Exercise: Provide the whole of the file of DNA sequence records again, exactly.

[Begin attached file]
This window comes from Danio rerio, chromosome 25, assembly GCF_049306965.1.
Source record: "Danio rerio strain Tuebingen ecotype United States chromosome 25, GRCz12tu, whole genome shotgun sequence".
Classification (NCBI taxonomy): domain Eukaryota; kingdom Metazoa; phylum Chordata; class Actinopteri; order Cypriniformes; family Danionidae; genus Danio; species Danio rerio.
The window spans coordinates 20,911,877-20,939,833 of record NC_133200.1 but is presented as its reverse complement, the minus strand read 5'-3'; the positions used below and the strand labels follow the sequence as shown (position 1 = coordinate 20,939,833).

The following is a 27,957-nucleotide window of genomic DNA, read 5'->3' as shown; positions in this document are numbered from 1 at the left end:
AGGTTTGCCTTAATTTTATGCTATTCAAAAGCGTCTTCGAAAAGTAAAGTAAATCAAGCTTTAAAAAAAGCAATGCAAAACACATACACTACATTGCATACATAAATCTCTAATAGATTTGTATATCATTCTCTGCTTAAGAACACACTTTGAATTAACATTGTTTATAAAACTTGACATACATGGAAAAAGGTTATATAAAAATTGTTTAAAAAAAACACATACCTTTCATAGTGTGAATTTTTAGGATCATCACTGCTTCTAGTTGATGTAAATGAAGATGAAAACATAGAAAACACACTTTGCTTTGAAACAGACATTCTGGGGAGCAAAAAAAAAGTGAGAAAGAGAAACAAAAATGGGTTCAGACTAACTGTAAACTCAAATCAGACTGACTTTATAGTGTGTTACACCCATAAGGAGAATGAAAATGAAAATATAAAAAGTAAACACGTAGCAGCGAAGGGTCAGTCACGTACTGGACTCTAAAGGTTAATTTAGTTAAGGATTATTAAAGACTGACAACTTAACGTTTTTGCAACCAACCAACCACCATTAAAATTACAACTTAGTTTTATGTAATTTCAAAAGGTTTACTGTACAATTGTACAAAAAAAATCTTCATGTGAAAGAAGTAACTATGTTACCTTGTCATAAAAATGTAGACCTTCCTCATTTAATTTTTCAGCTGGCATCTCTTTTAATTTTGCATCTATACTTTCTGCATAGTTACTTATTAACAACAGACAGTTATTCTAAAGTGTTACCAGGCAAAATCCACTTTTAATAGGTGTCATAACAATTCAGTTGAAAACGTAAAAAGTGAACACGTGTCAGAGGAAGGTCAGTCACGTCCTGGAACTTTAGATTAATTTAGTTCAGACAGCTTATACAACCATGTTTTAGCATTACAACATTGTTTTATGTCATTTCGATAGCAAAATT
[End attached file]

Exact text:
This window comes from Danio rerio, chromosome 25, assembly GCF_049306965.1.
Source record: "Danio rerio strain Tuebingen ecotype United States chromosome 25, GRCz12tu, whole genome shotgun sequence".
Classification (NCBI taxonomy): domain Eukaryota; kingdom Metazoa; phylum Chordata; class Actinopteri; order Cypriniformes; family Danionidae; genus Danio; species Danio rerio.
The window spans coordinates 20,911,877-20,939,833 of record NC_133200.1 but is presented as its reverse complement, the minus strand read 5'-3'; the positions used below and the strand labels follow the sequence as shown (position 1 = coordinate 20,939,833).

The following is a 27,957-nucleotide window of genomic DNA, read 5'->3' as shown; positions in this document are numbered from 1 at the left end:
AGGTTTGCCTTAATTTTATGCTATTCAAAAGCGTCTTCGAAAAGTAAAGTAAATCAAGCTTTAAAAAAAGCAATGCAAAACACATACACTACATTGCATACATAAATCTCTAATAGATTTGTATATCATTCTCTGCTTAAGAACACACTTTGAATTAACATTGTTTATAAAACTTGACATACATGGAAAAAGGTTATATAAAAATTGTTTAAAAAAAACACATACCTTTCATAGTGTGAATTTTTAGGATCATCACTGCTTCTAGTTGATGTAAATGAAGATGAAAACATAGAAAACACACTTTGCTTTGAAACAGACATTCTGGGGAGCAAAAAAAAAGTGAGAAAGAGAAACAAAAATGGGTTCAGACTAACTGTAAACTCAAATCAGACTGACTTTATAGTGTGTTACACCCATAAGGAGAATGAAAATGAAAATATAAAAAGTAAACACGTAGCAGCGAAGGGTCAGTCACGTACTGGACTCTAAAGGTTAATTTAGTTAAGGATTATTAAAGACTGACAACTTAACGTTTTTGCAACCAACCAACCACCATTAAAATTACAACTTAGTTTTATGTAATTTCAAAAGGTTTACTGTACAATTGTACAAAAAAAATCTTCATGTGAAAGAAGTAACTATGTTACCTTGTCATAAAAATGTAGACCTTCCTCATTTAATTTTTCAGCTGGCATCTCTTTTAATTTTGCATCTATACTTTCTGCATAGTTACTTATTAACAACAGACAGTTATTCTAAAGTGTTACCAGGCAAAATCCACTTTTAATAGGTGTCATAACAATTCAGTTGAAAACGTAAAAAGTGAACACGTGTCAGAGGAAGGTCAGTCACGTCCTGGAACTTTAGATTAATTTAGTTCAGACAGCTTATACAACCATGTTTTAGCATTACAACATTGTTTTATGTCATTTCGATAGCAAAATT